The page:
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Yak Genome Yields Clues to High Altitude Adaptation

NEW YORK (GenomeWeb News) – An international team led by investigators at BGI-Shenzhen, Lanzhou University, and the Chinese Academy of Sciences has sequenced and started analyzing a draft version of the domestic yak genome, uncovering genetic adaptations that appear to assist the animal with life at high altitudes.

As they reported online yesterday in Nature Genetics, the researchers did genome and transcriptome sequencing on a female yak that had lived in a high altitude Chinese province neighboring Tibet. They also did transcriptome sequencing on samples from five different tissue types collected from the same animal.

Along with its identification of SNPs and predicted protein-coding genes in the yak, the group did comparative genomic analyses between yak and cattle, a closely related animal that typically lives at much lower altitudes. The analyses uncovered expansions to sensory perception and energy metabolism-related gene families in the yak. In addition, it pointed to signs of positive selection in yak metabolic genes and genes related to low oxygen conditions, or hypoxia.

Going forward, researchers say, such insights are expected to not only clarify the genetic features behind agriculturally important traits in the yaks and other animals living under similar conditions, but could also fuel research into human conditions linked to altitude sickness or hypoxia.

"The identification of genes required for natural high-altitude adaptation may help to improve current understanding, treatment, and prevention of altitude sickness and other hypoxia-related diseases in humans," they noted.

"In addition, this report of the yak genome sequence, together with the many [single nucleotide variants] identified will facilitate genetic dissection of agronomically important traits in the species and will accelerate the genetic improvement of milk and meat production in this animal that is essential to the lifestyle and economy of the Tibetan people," they added.

The researchers sequenced the yak genome with the Illumina HiSeq 2000 using genomic DNA from the liver of a female yak from the Qinghai-Tibetan Plateau in China's Qinghai Province. With this sequence data, they put together an almost 2.7 billion base draft yak genome assembly that had 65 times coverage, on average, and at least 20-fold coverage over 98 percent of the assembly.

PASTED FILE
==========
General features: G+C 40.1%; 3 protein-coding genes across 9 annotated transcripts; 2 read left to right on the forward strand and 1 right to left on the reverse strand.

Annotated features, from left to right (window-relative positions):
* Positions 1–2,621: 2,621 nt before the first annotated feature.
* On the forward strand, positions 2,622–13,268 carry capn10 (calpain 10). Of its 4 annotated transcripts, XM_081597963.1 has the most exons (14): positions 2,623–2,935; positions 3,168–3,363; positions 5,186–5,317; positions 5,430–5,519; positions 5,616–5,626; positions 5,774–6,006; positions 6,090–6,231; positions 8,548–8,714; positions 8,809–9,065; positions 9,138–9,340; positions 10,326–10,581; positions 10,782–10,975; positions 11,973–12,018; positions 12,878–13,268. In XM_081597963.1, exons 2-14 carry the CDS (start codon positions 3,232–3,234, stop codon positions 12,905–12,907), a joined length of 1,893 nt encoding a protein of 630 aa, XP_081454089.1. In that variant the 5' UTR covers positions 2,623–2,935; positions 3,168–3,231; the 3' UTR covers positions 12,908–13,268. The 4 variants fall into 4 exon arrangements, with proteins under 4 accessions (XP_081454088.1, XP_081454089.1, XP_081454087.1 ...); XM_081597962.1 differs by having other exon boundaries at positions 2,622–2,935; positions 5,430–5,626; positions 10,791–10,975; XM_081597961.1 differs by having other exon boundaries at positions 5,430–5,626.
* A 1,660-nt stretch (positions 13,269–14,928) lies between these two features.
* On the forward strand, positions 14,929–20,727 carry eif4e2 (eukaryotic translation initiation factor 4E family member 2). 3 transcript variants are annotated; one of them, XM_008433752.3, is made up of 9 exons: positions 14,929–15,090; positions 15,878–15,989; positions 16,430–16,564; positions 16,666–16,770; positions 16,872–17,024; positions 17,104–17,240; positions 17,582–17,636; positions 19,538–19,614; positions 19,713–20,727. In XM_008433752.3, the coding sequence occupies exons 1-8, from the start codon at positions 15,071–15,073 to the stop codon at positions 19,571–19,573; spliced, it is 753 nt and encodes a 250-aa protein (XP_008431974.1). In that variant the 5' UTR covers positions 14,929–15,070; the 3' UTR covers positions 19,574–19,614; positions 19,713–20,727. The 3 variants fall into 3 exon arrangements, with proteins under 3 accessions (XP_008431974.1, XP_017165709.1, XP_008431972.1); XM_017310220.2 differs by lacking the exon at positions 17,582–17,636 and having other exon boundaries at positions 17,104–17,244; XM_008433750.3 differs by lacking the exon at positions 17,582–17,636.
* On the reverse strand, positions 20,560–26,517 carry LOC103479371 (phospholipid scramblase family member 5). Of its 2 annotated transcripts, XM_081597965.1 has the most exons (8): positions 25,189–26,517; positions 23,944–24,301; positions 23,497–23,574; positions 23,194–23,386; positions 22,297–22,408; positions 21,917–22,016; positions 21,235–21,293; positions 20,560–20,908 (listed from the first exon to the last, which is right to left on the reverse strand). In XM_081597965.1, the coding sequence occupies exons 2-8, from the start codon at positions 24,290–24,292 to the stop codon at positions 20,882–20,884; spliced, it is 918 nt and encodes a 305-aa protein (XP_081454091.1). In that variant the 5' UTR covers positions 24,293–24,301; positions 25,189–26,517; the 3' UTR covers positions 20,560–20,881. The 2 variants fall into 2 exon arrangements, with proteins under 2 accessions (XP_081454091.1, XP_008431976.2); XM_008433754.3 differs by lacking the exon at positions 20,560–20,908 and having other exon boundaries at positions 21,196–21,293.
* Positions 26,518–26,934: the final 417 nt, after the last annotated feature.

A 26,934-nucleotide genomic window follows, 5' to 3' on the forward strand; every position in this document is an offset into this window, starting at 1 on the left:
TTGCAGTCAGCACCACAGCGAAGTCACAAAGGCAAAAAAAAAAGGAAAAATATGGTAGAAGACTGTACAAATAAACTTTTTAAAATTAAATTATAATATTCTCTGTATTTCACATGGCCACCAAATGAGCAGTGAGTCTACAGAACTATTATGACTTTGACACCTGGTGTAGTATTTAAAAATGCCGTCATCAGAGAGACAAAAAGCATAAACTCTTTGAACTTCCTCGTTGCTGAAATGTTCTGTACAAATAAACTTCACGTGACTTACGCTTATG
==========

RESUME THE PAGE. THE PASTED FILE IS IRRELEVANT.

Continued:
They also used the HiSeq 2000 to sequence RNA from fresh heart, liver, brain, stomach, and lung samples collected from the same yak.

Based on this RNA-sequence data, combined with gene prediction models and sequence homology information, the team estimated that the yak genome contains 22,282 protein-coding genes. They also tracked down some 2.2 million heterozygous SNPs within the female yak's genome.

When they compared the genome to those of other animals, the researchers identified 362 gene families that were shared between yak and cattle, but missing from the genomes of dogs and humans.

Within other 100 gene families that were specific to yak alone, meanwhile, the team saw a slew of genes contributing to scent detection, defense, and immunity.

Almost 600 more gene families were expanded in the yak genome compared to those of cattle, humans, dogs, and several other mammals, meanwhile. Again, olfactory genes were over-represented, as were genes contributing to other types of sensory and taste perception and energy metabolism.

Such features are consistent with some of the traits that have been described for the yak in the past, such as their high metabolism, acute senses, impressive foraging ability, enlarged hearts and lungs, and a lack of blood vessel constriction in the lungs when faced with relatively low oxygen conditions.

Patterns in the domestic yak and cattle genome indicate that the animals diverged from one another around 4.9 million years ago — around the same time as the human-chimpanzee split, the study's authors noted. Since then, many of the yak and cattle genes have remained very similar, with the two animals sharing 45 percent protein identity and 99.5 percent protein similarity.

Nevertheless, the researchers did track down intriguing signals of selection in yak and cattle genes. In the yak, for instance, genes involved in hypoxia response, energy metabolism, and nutrition were over-represented amongst genes showing signs of positive selection.

Follow-up functional analyses of such genes are expected to offer even more insights into animal adaptation to life at high altitude, according to the study's authors, as are studies comparing yak response to high altitude with those of other animals living in similar conditions.

The team has submitted whole-genome shotgun sequence data from the study to GenBank, The European Molecular Biology Laboratory, and the DNA Data Bank of Japan. Mitochondrial sequence data, short-read data, and transcriptome data from the yak genome study are being made available through GenBank, the Short Read Archive, and the Gene Expression Omnibus, respectively.

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